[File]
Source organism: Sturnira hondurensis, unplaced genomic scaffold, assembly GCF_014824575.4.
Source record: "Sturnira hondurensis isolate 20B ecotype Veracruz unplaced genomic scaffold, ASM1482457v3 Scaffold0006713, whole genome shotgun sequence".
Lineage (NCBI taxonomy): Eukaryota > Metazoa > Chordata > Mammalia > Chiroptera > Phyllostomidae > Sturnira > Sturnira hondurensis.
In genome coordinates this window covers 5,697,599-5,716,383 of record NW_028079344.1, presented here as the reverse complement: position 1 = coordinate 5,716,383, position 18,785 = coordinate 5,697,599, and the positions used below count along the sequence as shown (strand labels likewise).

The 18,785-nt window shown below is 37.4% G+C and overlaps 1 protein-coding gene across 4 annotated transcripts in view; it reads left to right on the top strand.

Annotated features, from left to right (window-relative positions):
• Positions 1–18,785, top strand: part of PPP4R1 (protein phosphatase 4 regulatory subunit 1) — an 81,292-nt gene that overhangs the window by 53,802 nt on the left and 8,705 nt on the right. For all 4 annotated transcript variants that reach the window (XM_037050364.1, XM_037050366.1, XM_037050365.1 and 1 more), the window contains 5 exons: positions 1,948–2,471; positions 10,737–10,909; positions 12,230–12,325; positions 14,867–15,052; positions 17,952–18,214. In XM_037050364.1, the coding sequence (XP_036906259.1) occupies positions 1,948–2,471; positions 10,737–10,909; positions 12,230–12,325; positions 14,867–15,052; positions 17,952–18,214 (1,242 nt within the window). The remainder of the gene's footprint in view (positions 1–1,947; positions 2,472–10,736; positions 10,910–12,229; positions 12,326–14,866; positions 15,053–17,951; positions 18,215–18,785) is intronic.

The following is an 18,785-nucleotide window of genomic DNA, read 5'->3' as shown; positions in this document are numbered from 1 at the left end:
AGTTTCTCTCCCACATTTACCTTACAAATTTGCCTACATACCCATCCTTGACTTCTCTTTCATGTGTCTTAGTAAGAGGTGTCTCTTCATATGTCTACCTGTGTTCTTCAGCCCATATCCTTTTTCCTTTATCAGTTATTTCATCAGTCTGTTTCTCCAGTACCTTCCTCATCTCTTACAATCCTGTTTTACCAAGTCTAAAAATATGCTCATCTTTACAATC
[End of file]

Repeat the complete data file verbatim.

Source organism: Sturnira hondurensis, unplaced genomic scaffold, assembly GCF_014824575.4.
Source record: "Sturnira hondurensis isolate 20B ecotype Veracruz unplaced genomic scaffold, ASM1482457v3 Scaffold0006713, whole genome shotgun sequence".
Lineage (NCBI taxonomy): Eukaryota > Metazoa > Chordata > Mammalia > Chiroptera > Phyllostomidae > Sturnira > Sturnira hondurensis.
In genome coordinates this window covers 5,697,599-5,716,383 of record NW_028079344.1, presented here as the reverse complement: position 1 = coordinate 5,716,383, position 18,785 = coordinate 5,697,599, and the positions used below count along the sequence as shown (strand labels likewise).

The 18,785-nt window shown below is 37.4% G+C and overlaps 1 protein-coding gene across 4 annotated transcripts in view; it reads left to right on the top strand.

Annotated features, from left to right (window-relative positions):
• Positions 1–18,785, top strand: part of PPP4R1 (protein phosphatase 4 regulatory subunit 1) — an 81,292-nt gene that overhangs the window by 53,802 nt on the left and 8,705 nt on the right. For all 4 annotated transcript variants that reach the window (XM_037050364.1, XM_037050366.1, XM_037050365.1 and 1 more), the window contains 5 exons: positions 1,948–2,471; positions 10,737–10,909; positions 12,230–12,325; positions 14,867–15,052; positions 17,952–18,214. In XM_037050364.1, the coding sequence (XP_036906259.1) occupies positions 1,948–2,471; positions 10,737–10,909; positions 12,230–12,325; positions 14,867–15,052; positions 17,952–18,214 (1,242 nt within the window). The remainder of the gene's footprint in view (positions 1–1,947; positions 2,472–10,736; positions 10,910–12,229; positions 12,326–14,866; positions 15,053–17,951; positions 18,215–18,785) is intronic.

The following is an 18,785-nucleotide window of genomic DNA, read 5'->3' as shown; positions in this document are numbered from 1 at the left end:
AGTTTCTCTCCCACATTTACCTTACAAATTTGCCTACATACCCATCCTTGACTTCTCTTTCATGTGTCTTAGTAAGAGGTGTCTCTTCATATGTCTACCTGTGTTCTTCAGCCCATATCCTTTTTCCTTTATCAGTTATTTCATCAGTCTGTTTCTCCAGTACCTTCCTCATCTCTTACAATCCTGTTTTACCAAGTCTAAAAATATGCTCATCTTTACAATC